The greatest and most substantial flowering of this juridical practice was Magna Carta—the “Great Charter” of England whereby King John and his successors were bound by sacred covenant to abide by the existing law of the land and accord to their people their customary rights. Often ignored or violated over ensuing centuries, this document nonetheless was reaffirmed over thirty times and by the seventeenth century had been restored to prominence by the great jurist Edward Coke. Coke’s arguments for the supremacy of law over even kings put his very life at risk, but also, as Corwin relates, played an essential role in making the natural law something more than a vague set of principles to which people might appeal in the face of overwhelming power.
Magna Carta became a declaration of rights for the English people, and also a founding document for the British Constitution in that, over time, it came to support concrete rights of due process and the ascendancy of Parliamentary over royal power. In time Parliament would claim an absolute sovereignty itself dangerous to liberty, and as Corwin notes, in violation of the natural law which sets bounds to all human powers. But by this time the constitutional tradition spawned in England had made its way to the American colonies, where it joined with Calvinist practices of forging covenants by which peoples agreed to live together in peace and good order. Corwin ends his essay with a brief discussion of the development of natural law doctrine and practice in America, particularly through the influence of John Locke and William Blackstone. In Corwin’s eyes, these last English expositors of the natural law brought to America a particular concern with individual rights and, in Blackstone’s case, an unfortunate acceptance of the necessity of absolute sovereignty, or unbridled power, in some one, central place in any government. It was the role of judicial review, according to Corwin, to cabin this power, to tame it through the consistent application of natural law principles in legal practice.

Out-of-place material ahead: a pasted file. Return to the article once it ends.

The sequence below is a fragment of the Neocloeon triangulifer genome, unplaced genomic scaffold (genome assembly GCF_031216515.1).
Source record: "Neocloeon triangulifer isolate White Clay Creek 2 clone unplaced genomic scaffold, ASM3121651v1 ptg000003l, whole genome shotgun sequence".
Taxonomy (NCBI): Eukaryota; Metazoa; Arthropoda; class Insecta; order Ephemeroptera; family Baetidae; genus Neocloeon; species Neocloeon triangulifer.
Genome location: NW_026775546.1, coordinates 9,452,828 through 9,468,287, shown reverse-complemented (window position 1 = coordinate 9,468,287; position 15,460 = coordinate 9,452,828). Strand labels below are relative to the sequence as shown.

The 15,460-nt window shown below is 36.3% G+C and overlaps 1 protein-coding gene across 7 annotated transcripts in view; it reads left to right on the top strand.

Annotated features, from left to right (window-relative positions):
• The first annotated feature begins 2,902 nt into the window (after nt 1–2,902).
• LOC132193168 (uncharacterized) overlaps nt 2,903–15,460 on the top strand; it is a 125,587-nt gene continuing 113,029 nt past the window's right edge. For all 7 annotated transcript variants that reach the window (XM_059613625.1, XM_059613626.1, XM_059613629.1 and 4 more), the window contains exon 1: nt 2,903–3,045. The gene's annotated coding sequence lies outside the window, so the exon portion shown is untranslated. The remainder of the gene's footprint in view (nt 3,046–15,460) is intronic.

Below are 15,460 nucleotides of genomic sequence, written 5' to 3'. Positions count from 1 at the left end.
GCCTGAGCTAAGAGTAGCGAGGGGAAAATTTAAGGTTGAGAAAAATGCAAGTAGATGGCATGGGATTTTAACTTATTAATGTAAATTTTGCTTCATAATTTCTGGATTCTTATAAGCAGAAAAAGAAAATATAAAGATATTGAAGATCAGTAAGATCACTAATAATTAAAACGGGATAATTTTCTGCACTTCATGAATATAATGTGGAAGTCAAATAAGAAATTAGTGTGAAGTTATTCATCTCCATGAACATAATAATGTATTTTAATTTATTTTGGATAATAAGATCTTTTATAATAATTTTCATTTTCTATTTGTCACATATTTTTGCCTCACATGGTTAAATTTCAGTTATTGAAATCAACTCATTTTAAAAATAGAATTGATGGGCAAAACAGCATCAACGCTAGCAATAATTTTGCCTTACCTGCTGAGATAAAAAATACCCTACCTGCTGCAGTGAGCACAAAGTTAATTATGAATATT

One might quibble with parts of Corwin’s narrative. In particular, he overemphasizes the influence of John Locke in relation to Montesquieu and Scots of the common sense school. Moreover, subsequent scholarship by Philip Hamburger has shown that Corwin’s emphasis on “judicial review” would more accurately be phrased in the humbler terms of a judicial duty to uphold the law of the land. Yet, since Corwin’s work first appeared, shockingly little that is new has been discovered regarding our constitutional origins, while a great deal has been forgotten, and a great deal of nonsense has been propagated in the name of scholarship.
Indeed, much of the revisionist scholarship of the last several decades, which has painstakingly recovered an understanding of the importance of church law and conflicts among various religious and secular jurisdictions to the growth of rights, exists in summary form in Corwin’s essay. And the groundbreaking work of scholars regarding the role of Puritan Church covenants on American constitutionalism also exists, in summary form, in this small book. This is not to say that the later scholarship has been misdirected. Corwin’s summary view required support and expansion. More important, the foolishness of various “historical” readings of our constitutional tradition as a story of oppression by one race, or sex, or class on others must be combated with truth. Yet we have, if anything, fallen behind Corwin in our understanding of the origins and nature of our constitutional tradition and its grounding in the natural law.
Our contemporary culture, with its maniacal commitment to individual choice without consequences rests on a Will to Ignorance regarding the nature of the person and the historical origins of the social order, in the ruins of which we live. As with so much else, we have a great deal of work to do before we can recover the knowledge, let alone the wisdom, of the forebears who built the edifice we have spent generations tearing down. Books like Corwin’s are a necessary means to that recovery.